In addition to the obvious, world-renowned camera maker Leica also sells lifestyle products like bags and cases, straps, headphones, and now, luxury timepieces too.
This is not the first time Leica’s name appeared on a timepiece, however, the Leica Watch is the first Leica-branded watch collection.
Leica Watch has two models: Leica L1 and L2, both are identical in styling and size, however, the L2 is a GMT model that boasts a 24-hour GMT turning bezel that can be adjusted using the second crown. The L2 model further features a day/night indicator for the GMT function.
The design of the watch is minimal just like Leica’s cameras. While it does not scream “look! I am inspired by a camera!” like, say, the Leica-Valvray Watch did, it does have subtle references to Leica’s cameras that only fans will be able to appreciate.
References like the knurling on the crowns that mimics the shutter release button on a Leica camera, and the domed sapphire crystal, which is treated to double-sided anti-reflective coating, reminiscent of a camera lens.
The power reserve indicator at the 9 o’clock mark is also treated to a subtle camera reference: it has a pair of “shutters” that slide open gradually to reveal a white stripe to indicate the status of the balanced power. Very clever.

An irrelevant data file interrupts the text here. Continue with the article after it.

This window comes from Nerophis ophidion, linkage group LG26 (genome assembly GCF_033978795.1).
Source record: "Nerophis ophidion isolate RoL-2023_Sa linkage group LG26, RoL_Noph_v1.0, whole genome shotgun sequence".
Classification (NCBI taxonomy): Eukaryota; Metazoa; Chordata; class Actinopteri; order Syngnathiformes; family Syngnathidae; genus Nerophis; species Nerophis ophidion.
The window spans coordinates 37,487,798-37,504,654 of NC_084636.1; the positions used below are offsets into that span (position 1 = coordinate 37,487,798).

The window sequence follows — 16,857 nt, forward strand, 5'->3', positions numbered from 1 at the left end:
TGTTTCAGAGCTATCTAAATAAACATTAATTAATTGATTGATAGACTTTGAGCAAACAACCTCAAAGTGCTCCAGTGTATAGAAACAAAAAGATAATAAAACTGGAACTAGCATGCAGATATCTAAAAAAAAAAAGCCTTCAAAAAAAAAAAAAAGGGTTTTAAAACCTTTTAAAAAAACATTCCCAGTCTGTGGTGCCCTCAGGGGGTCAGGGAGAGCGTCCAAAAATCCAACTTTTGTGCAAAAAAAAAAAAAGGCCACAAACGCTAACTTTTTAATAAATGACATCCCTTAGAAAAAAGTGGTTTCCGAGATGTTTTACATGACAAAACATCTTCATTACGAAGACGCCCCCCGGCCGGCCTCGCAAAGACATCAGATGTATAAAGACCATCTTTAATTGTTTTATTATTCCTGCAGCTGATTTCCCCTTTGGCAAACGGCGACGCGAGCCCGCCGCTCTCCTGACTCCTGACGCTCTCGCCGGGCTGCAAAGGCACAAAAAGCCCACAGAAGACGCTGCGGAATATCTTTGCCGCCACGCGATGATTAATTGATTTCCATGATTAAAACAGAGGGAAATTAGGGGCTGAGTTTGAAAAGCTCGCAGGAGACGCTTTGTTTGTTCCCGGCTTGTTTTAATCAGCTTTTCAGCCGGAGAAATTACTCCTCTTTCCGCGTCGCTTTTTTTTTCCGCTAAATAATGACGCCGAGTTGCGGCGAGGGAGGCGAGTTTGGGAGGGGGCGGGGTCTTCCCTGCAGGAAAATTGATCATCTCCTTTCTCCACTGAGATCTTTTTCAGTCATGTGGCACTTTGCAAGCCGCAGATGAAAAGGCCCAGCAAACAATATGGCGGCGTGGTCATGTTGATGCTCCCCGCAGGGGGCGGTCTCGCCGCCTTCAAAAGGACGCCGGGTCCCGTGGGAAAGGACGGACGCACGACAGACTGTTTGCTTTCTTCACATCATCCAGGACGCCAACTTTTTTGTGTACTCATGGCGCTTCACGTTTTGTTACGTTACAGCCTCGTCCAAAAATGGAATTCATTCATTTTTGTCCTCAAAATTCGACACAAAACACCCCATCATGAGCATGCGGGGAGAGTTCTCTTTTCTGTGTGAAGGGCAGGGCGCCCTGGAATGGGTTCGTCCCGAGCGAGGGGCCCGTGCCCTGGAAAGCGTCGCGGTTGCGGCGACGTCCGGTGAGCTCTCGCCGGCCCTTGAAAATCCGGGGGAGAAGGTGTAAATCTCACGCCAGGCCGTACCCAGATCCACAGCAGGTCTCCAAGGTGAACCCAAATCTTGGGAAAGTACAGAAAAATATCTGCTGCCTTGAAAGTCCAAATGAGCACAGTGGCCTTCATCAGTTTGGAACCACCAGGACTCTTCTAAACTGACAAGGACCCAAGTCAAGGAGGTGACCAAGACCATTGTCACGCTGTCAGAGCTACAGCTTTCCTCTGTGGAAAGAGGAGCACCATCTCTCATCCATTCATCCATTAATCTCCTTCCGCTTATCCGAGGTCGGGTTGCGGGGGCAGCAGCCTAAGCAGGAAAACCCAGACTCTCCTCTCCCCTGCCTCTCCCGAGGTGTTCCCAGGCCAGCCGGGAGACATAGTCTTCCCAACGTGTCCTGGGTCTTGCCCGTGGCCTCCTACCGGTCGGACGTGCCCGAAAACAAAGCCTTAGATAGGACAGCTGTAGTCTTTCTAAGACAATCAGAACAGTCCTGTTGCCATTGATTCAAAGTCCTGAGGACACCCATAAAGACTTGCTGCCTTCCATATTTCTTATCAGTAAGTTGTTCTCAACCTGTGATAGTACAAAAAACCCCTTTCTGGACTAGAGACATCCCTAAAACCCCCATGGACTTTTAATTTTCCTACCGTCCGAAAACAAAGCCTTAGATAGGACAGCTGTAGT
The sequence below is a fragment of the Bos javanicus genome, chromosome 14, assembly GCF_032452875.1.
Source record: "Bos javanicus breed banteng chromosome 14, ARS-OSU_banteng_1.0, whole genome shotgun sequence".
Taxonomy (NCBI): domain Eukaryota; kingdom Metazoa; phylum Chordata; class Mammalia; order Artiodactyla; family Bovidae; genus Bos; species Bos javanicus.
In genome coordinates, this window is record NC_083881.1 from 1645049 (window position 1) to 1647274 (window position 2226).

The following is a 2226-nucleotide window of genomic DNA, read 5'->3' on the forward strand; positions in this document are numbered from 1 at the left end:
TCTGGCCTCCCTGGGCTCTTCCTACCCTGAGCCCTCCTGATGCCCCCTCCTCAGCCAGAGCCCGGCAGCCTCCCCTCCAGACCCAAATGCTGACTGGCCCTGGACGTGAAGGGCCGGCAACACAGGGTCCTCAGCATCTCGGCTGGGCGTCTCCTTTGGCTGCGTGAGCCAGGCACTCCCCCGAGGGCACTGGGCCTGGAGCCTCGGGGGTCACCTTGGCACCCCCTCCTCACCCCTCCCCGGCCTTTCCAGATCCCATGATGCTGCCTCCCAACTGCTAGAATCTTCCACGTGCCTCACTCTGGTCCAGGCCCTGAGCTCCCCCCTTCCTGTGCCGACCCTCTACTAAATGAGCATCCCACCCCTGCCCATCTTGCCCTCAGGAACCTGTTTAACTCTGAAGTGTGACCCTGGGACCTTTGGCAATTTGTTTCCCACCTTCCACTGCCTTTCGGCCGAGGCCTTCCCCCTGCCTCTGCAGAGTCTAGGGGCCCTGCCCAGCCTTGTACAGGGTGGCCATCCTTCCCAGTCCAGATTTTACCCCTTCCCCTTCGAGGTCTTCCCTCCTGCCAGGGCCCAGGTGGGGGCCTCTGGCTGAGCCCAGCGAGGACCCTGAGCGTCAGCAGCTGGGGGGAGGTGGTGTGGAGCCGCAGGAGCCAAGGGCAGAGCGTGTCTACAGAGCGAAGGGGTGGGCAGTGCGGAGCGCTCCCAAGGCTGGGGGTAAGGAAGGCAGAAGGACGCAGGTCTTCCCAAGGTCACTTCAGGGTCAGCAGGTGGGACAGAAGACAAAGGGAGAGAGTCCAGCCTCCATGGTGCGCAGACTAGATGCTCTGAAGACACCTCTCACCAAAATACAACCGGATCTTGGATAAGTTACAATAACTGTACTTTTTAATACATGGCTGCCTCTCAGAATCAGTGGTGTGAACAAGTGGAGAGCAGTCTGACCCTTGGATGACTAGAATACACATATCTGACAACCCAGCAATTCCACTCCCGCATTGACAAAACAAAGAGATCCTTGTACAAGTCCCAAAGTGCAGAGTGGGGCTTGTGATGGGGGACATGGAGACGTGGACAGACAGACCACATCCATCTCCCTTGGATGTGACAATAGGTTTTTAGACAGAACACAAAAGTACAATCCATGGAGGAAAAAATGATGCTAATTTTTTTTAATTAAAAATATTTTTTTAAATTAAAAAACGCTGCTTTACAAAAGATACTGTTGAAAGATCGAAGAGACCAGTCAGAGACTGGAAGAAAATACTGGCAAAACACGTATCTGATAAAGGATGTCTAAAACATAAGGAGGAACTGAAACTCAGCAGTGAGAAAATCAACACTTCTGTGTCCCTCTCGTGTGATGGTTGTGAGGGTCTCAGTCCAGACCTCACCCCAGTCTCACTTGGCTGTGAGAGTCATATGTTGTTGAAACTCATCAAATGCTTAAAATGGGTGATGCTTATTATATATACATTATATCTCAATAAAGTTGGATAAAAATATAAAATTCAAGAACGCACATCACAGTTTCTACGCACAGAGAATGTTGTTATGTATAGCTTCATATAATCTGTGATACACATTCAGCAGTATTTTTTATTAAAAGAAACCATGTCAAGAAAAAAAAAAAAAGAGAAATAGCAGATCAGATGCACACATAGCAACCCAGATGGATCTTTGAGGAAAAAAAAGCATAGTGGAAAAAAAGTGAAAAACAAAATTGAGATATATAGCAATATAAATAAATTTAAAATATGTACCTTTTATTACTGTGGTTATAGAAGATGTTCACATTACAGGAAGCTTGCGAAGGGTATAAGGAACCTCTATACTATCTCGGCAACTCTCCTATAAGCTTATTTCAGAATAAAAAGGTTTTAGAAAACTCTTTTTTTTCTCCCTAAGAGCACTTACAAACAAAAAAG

And then there’s the push-crown that has a subtle yet the same time, striking red dot on it. Speaking of the push-crown… it also defies the watch engineering convention.
Having the aesthetic of a shutter release button of a camera is just the start; the crown works like one too. The crown is pressed, not pulled. Pressing the crown of the Leica L1 and Leica L2 triggers the secondhand reset and the status display on the dial switches from white to red.
It is the same mechanism to activate when you need to set the date with another date button, and pressing the crown again re-engages the movement.
While most businesses would have sub-contract the job to a specialist, Leica has chosen to work on the watch with Achim Heine, who has been involved in the design of many other Leica products, responsible for the styling.
I have to say the Leica Watch not only is tamer than the Leica-Valvray but it most definitely has the Dieter Rams’ vibe in it, and I love it. Though my wallet will not approve of it. More on that in a bit.
Under the hood, it has a manual winding movement co-developed with Lehmann Präzision GmbH.
Other details include a 41 mm stainless steel case, a sapphire crystal case back (also double-sided anti-reflective coated), water resistance to 50 meters (5 ATM or about 164 feet), calfskin strap with red lining, date window at 3 o’clock mark, 25 jewels, 28,800 vph, and manual winding with 60 hours of power reserve.
The Leica L1 and Leica L2 watches are now available through select brick and mortar Leica stores for luxury watch realm pricing of €9.500 and €13.500 (US$10,000 and US$14,000), respectively. Folks in the U.S. can find the watches sold at Leica Store Los Angeles.
Images: Leica Camera AG.